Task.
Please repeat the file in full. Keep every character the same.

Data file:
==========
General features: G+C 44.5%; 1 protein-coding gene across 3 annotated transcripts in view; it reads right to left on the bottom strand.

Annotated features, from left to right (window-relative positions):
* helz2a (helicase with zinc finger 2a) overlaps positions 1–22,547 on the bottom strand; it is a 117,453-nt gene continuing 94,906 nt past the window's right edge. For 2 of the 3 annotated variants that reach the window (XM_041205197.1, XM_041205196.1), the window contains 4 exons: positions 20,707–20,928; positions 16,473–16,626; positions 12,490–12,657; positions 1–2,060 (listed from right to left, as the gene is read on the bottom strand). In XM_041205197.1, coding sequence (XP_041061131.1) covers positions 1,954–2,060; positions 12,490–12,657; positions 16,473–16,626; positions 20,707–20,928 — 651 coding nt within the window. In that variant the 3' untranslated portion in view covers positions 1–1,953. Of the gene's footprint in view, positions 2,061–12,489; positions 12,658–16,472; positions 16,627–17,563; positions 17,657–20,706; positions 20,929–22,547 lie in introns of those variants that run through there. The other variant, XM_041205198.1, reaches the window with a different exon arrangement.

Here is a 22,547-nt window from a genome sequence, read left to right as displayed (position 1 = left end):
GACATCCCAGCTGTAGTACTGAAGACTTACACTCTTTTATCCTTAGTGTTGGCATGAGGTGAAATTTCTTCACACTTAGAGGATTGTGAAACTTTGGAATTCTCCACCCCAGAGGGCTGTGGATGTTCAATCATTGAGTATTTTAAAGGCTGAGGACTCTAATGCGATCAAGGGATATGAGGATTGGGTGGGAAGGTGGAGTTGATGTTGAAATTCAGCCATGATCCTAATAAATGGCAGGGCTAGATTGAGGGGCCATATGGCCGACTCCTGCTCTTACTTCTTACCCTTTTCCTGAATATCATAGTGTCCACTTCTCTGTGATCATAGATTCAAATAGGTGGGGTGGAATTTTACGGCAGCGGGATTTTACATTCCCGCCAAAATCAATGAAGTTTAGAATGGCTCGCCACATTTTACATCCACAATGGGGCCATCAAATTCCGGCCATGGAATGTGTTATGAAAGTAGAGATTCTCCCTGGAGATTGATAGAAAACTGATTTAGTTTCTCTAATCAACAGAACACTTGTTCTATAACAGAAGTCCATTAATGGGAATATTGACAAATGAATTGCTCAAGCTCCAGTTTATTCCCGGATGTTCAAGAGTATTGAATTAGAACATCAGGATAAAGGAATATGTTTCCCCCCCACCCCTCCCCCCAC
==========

General features: G+C 44.5%; 1 protein-coding gene across 3 annotated transcripts in view; it reads right to left on the bottom strand.

Annotated features, from left to right (window-relative positions):
* helz2a (helicase with zinc finger 2a) overlaps positions 1–22,547 on the bottom strand; it is a 117,453-nt gene continuing 94,906 nt past the window's right edge. For 2 of the 3 annotated variants that reach the window (XM_041205197.1, XM_041205196.1), the window contains 4 exons: positions 20,707–20,928; positions 16,473–16,626; positions 12,490–12,657; positions 1–2,060 (listed from right to left, as the gene is read on the bottom strand). In XM_041205197.1, coding sequence (XP_041061131.1) covers positions 1,954–2,060; positions 12,490–12,657; positions 16,473–16,626; positions 20,707–20,928 — 651 coding nt within the window. In that variant the 3' untranslated portion in view covers positions 1–1,953. Of the gene's footprint in view, positions 2,061–12,489; positions 12,658–16,472; positions 16,627–17,563; positions 17,657–20,706; positions 20,929–22,547 lie in introns of those variants that run through there. The other variant, XM_041205198.1, reaches the window with a different exon arrangement.

Here is a 22,547-nt window from a genome sequence, read left to right as displayed (position 1 = left end):
GACATCCCAGCTGTAGTACTGAAGACTTACACTCTTTTATCCTTAGTGTTGGCATGAGGTGAAATTTCTTCACACTTAGAGGATTGTGAAACTTTGGAATTCTCCACCCCAGAGGGCTGTGGATGTTCAATCATTGAGTATTTTAAAGGCTGAGGACTCTAATGCGATCAAGGGATATGAGGATTGGGTGGGAAGGTGGAGTTGATGTTGAAATTCAGCCATGATCCTAATAAATGGCAGGGCTAGATTGAGGGGCCATATGGCCGACTCCTGCTCTTACTTCTTACCCTTTTCCTGAATATCATAGTGTCCACTTCTCTGTGATCATAGATTCAAATAGGTGGGGTGGAATTTTACGGCAGCGGGATTTTACATTCCCGCCAAAATCAATGAAGTTTAGAATGGCTCGCCACATTTTACATCCACAATGGGGCCATCAAATTCCGGCCATGGAATGTGTTATGAAAGTAGAGATTCTCCCTGGAGATTGATAGAAAACTGATTTAGTTTCTCTAATCAACAGAACACTTGTTCTATAACAGAAGTCCATTAATGGGAATATTGACAAATGAATTGCTCAAGCTCCAGTTTATTCCCGGATGTTCAAGAGTATTGAATTAGAACATCAGGATAAAGGAATATGTTTCCCCCCCACCCCTCCCCCCAC